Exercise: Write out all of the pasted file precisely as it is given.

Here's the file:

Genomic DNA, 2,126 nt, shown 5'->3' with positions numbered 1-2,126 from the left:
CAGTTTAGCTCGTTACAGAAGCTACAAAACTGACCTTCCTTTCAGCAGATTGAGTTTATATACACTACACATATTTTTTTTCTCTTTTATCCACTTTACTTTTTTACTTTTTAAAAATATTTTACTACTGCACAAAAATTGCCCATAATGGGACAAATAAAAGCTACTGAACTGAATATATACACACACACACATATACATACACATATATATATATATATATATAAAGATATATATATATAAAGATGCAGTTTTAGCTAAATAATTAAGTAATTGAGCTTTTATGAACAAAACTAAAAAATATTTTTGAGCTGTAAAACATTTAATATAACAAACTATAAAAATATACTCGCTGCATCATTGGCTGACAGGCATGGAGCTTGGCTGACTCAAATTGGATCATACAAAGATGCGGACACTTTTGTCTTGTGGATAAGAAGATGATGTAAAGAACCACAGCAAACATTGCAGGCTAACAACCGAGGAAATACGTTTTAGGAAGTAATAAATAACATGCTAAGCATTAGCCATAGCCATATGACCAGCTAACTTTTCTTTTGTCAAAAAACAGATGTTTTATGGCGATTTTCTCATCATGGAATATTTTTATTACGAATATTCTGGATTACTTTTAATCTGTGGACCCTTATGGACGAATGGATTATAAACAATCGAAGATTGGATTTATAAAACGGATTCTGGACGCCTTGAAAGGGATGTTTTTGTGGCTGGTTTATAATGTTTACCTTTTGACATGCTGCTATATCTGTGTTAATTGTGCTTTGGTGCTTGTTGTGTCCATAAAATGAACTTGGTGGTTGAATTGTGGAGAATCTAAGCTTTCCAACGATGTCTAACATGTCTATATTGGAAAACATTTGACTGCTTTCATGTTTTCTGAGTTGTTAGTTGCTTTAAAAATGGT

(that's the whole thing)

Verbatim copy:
Genomic DNA, 2,126 nt, shown 5'->3' with positions numbered 1-2,126 from the left:
CAGTTTAGCTCGTTACAGAAGCTACAAAACTGACCTTCCTTTCAGCAGATTGAGTTTATATACACTACACATATTTTTTTTCTCTTTTATCCACTTTACTTTTTTACTTTTTAAAAATATTTTACTACTGCACAAAAATTGCCCATAATGGGACAAATAAAAGCTACTGAACTGAATATATACACACACACACATATACATACACATATATATATATATATATATAAAGATATATATATATAAAGATGCAGTTTTAGCTAAATAATTAAGTAATTGAGCTTTTATGAACAAAACTAAAAAATATTTTTGAGCTGTAAAACATTTAATATAACAAACTATAAAAATATACTCGCTGCATCATTGGCTGACAGGCATGGAGCTTGGCTGACTCAAATTGGATCATACAAAGATGCGGACACTTTTGTCTTGTGGATAAGAAGATGATGTAAAGAACCACAGCAAACATTGCAGGCTAACAACCGAGGAAATACGTTTTAGGAAGTAATAAATAACATGCTAAGCATTAGCCATAGCCATATGACCAGCTAACTTTTCTTTTGTCAAAAAACAGATGTTTTATGGCGATTTTCTCATCATGGAATATTTTTATTACGAATATTCTGGATTACTTTTAATCTGTGGACCCTTATGGACGAATGGATTATAAACAATCGAAGATTGGATTTATAAAACGGATTCTGGACGCCTTGAAAGGGATGTTTTTGTGGCTGGTTTATAATGTTTACCTTTTGACATGCTGCTATATCTGTGTTAATTGTGCTTTGGTGCTTGTTGTGTCCATAAAATGAACTTGGTGGTTGAATTGTGGAGAATCTAAGCTTTCCAACGATGTCTAACATGTCTATATTGGAAAACATTTGACTGCTTTCATGTTTTCTGAGTTGTTAGTTGCTTTAAAAATGGT